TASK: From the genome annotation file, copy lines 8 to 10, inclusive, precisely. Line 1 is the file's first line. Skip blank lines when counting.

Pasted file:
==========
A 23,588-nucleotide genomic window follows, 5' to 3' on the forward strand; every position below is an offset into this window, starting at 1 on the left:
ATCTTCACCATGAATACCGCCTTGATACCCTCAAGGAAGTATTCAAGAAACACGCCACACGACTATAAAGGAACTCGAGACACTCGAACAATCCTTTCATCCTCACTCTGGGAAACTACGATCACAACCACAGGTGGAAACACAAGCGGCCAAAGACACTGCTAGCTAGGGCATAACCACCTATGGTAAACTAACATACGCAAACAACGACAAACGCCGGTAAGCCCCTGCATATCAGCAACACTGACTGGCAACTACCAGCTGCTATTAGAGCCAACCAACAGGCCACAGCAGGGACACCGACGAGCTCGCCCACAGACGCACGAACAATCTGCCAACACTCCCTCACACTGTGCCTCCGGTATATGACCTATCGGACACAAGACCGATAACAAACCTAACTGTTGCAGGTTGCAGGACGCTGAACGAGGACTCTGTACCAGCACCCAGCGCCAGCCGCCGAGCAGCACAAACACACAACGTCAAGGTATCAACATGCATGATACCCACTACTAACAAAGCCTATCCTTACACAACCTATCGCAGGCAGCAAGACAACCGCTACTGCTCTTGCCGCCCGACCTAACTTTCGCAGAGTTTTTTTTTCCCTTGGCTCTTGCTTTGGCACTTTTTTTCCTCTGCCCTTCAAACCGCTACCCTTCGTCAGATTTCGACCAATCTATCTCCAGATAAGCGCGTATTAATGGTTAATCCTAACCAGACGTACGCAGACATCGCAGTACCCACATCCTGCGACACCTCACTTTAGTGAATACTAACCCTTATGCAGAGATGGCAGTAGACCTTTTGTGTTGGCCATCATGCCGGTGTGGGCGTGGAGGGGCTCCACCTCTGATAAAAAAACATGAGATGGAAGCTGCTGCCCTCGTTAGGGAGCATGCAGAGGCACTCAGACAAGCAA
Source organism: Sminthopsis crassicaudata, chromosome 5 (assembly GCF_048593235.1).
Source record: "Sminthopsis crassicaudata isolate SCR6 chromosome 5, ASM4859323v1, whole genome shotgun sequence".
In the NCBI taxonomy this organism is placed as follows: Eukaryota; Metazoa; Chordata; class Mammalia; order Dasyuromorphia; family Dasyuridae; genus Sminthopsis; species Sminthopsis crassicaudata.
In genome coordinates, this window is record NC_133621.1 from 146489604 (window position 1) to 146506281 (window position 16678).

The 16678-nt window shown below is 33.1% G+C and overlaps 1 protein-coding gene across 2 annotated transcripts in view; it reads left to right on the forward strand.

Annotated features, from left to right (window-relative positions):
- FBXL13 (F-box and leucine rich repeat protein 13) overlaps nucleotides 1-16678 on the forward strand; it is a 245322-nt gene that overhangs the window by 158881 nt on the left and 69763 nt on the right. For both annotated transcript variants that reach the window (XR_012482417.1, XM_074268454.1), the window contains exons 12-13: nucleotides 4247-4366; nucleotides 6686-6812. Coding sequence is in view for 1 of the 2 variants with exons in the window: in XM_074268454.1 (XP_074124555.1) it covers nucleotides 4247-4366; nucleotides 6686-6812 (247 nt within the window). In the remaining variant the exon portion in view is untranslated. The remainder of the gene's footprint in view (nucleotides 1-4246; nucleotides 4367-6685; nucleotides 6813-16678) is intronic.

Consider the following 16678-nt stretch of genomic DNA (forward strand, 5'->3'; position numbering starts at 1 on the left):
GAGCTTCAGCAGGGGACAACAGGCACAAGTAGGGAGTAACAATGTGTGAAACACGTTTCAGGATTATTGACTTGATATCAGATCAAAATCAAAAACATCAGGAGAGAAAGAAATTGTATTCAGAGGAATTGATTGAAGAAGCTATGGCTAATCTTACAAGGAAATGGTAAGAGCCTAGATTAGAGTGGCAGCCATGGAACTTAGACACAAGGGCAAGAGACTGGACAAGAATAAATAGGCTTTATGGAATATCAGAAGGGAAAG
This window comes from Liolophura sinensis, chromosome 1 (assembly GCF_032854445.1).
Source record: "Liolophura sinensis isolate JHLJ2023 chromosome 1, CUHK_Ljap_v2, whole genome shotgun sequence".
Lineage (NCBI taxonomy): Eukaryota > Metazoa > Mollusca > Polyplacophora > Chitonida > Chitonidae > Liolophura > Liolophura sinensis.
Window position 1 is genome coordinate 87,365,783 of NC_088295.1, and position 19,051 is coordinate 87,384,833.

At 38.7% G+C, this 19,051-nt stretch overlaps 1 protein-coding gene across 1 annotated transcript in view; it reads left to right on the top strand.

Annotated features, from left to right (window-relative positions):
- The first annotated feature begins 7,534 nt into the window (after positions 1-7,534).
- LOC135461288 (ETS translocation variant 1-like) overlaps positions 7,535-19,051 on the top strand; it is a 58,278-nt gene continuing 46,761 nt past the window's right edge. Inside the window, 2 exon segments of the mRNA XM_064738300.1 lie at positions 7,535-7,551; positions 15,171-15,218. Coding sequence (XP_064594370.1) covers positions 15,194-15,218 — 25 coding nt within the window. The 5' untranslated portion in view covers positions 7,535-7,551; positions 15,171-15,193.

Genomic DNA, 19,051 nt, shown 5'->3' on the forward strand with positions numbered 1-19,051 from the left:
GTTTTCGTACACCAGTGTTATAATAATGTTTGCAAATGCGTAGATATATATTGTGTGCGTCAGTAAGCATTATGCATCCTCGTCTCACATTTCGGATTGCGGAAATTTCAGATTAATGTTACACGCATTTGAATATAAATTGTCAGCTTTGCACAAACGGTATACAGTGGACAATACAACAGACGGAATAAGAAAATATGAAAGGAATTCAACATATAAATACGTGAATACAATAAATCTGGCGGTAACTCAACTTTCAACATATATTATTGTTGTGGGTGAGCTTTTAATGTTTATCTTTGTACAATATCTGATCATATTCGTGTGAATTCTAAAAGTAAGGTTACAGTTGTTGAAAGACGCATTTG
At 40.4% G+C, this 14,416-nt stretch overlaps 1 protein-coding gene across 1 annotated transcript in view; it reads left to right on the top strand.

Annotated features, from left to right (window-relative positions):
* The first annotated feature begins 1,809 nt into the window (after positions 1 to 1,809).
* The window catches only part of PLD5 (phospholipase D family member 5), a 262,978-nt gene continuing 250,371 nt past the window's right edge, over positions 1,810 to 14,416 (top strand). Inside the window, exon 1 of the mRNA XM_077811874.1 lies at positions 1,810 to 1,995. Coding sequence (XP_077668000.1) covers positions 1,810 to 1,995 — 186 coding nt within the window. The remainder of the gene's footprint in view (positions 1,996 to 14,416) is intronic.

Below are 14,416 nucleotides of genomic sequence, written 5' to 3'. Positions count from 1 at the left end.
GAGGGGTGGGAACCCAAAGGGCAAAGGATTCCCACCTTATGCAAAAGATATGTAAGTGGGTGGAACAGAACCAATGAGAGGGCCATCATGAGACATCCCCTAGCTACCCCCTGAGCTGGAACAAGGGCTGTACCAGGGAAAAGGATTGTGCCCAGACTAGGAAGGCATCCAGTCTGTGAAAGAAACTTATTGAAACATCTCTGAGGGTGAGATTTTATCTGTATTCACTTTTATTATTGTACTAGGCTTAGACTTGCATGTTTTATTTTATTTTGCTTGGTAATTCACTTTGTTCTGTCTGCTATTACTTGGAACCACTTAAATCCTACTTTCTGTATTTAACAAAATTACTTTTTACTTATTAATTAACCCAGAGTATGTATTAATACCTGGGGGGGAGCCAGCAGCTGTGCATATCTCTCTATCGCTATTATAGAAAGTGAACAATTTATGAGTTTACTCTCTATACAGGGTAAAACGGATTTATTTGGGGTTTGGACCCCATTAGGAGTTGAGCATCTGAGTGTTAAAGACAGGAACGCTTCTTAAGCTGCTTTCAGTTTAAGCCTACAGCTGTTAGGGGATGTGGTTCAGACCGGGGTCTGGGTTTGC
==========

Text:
Annotated features, from left to right (window-relative positions):
- FBXL13 (F-box and leucine rich repeat protein 13) overlaps nucleotides 1-16678 on the forward strand; it is a 245322-nt gene that overhangs the window by 158881 nt on the left and 69763 nt on the right. For both annotated transcript variants that reach the window (XR_012482417.1, XM_074268454.1), the window contains exons 12-13: nucleotides 4247-4366; nucleotides 6686-6812. Coding sequence is in view for 1 of the 2 variants with exons in the window: in XM_074268454.1 (XP_074124555.1) it covers nucleotides 4247-4366; nucleotides 6686-6812 (247 nt within the window). In the remaining variant the exon portion in view is untranslated. The remainder of the gene's footprint in view (nucleotides 1-4246; nucleotides 4367-6685; nucleotides 6813-16678) is intronic.

Consider the following 16678-nt stretch of genomic DNA (forward strand, 5'->3'; position numbering starts at 1 on the left):